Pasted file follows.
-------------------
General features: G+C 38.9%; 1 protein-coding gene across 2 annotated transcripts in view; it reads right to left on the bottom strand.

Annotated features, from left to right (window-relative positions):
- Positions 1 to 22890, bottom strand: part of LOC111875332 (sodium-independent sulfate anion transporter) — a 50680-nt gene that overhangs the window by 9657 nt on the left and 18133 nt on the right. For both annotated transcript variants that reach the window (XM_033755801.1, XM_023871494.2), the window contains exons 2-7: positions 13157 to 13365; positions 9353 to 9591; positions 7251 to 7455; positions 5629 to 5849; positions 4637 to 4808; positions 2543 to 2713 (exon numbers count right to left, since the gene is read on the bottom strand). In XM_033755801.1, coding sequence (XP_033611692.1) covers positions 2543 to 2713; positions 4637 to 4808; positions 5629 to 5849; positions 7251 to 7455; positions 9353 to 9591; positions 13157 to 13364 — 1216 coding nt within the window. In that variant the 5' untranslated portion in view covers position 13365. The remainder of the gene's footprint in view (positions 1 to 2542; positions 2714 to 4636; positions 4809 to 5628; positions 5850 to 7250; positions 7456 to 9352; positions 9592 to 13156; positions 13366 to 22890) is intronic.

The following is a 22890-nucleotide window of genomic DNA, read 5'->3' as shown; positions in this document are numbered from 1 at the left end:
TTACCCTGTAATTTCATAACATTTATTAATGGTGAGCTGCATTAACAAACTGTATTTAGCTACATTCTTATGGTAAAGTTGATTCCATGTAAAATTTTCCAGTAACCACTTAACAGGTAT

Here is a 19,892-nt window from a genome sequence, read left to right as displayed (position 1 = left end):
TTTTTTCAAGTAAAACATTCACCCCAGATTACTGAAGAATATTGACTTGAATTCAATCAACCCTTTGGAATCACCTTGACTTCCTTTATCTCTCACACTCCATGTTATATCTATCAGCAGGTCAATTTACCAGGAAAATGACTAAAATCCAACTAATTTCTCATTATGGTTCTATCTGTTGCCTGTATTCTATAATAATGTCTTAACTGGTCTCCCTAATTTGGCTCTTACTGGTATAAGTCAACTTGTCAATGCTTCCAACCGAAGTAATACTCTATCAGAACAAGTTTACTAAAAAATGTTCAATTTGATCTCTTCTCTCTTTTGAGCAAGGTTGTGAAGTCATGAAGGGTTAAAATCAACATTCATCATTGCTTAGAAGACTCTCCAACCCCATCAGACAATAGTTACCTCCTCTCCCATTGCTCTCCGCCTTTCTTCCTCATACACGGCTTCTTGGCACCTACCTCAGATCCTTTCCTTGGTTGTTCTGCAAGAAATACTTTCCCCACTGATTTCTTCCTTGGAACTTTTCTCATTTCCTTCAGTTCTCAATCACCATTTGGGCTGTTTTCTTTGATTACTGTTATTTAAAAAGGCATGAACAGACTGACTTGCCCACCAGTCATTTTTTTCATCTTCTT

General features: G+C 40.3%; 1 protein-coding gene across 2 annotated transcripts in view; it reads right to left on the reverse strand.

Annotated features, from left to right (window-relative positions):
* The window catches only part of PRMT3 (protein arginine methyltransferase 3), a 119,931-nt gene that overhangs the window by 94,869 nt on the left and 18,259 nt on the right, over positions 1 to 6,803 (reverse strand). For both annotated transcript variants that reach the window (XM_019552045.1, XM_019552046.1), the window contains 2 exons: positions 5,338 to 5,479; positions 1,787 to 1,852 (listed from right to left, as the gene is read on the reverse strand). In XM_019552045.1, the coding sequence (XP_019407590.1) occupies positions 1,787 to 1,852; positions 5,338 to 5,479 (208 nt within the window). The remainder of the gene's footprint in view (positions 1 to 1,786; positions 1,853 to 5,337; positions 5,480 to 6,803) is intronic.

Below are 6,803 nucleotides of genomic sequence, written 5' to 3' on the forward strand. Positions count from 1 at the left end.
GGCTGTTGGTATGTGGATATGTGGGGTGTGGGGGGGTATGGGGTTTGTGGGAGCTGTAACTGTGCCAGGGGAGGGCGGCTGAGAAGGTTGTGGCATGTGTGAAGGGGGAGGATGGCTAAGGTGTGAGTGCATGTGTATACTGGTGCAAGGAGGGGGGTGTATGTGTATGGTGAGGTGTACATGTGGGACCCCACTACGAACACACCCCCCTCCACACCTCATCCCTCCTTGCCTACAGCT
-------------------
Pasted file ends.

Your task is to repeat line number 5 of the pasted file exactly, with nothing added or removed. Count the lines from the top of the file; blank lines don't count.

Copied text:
TTACCCTGTAATTTCATAACATTTATTAATGGTGAGCTGCATTAACAAACTGTATTTAGCTACATTCTTATGGTAAAGTTGATTCCATGTAAAATTTTCCAGTAACCACTTAACAGGTAT